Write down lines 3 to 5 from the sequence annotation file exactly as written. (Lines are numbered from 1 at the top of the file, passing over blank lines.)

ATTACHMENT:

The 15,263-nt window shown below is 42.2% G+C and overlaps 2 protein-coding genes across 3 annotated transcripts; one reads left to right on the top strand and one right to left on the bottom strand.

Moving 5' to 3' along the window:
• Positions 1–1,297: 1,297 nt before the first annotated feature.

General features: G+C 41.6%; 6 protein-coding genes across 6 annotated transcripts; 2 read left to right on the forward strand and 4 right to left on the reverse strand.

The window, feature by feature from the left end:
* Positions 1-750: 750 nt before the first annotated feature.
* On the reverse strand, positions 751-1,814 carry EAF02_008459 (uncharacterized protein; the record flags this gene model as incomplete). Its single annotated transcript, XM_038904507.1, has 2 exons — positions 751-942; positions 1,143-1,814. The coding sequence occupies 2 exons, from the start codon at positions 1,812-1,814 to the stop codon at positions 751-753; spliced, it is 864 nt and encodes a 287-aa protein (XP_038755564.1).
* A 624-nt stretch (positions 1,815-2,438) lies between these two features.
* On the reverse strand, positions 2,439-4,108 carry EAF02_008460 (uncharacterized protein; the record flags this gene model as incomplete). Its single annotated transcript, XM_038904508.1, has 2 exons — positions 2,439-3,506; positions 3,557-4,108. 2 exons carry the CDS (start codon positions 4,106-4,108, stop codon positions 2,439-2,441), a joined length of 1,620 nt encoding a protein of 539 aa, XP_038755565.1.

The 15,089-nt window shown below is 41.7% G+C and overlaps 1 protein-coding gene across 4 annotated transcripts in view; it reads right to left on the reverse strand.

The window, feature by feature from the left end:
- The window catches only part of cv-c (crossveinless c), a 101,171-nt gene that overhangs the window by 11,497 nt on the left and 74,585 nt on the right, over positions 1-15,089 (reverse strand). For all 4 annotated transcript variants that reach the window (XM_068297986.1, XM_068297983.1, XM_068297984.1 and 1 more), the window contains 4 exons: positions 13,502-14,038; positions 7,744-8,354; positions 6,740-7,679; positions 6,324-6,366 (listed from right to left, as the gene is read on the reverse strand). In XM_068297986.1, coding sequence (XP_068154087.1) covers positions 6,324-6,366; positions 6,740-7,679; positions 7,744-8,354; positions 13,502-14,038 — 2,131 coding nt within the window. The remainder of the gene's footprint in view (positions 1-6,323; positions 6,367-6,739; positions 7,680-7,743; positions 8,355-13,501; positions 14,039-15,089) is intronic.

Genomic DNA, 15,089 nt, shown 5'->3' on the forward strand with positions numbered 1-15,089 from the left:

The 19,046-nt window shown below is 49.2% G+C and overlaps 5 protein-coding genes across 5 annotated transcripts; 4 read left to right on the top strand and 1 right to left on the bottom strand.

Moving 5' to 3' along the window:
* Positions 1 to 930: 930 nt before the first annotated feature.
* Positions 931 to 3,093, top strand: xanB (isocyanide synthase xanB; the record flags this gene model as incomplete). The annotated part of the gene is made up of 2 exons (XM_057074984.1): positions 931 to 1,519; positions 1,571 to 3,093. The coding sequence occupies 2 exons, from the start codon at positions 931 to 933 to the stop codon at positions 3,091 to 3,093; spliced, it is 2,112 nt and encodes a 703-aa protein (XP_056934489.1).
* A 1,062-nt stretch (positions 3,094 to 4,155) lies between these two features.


• Positions 1–1,297: 1,297 nt before the first annotated feature.

General features: G+C 41.6%; 6 protein-coding genes across 6 annotated transcripts; 2 read left to right on the forward strand and 4 right to left on the reverse strand.

The window, feature by feature from the left end: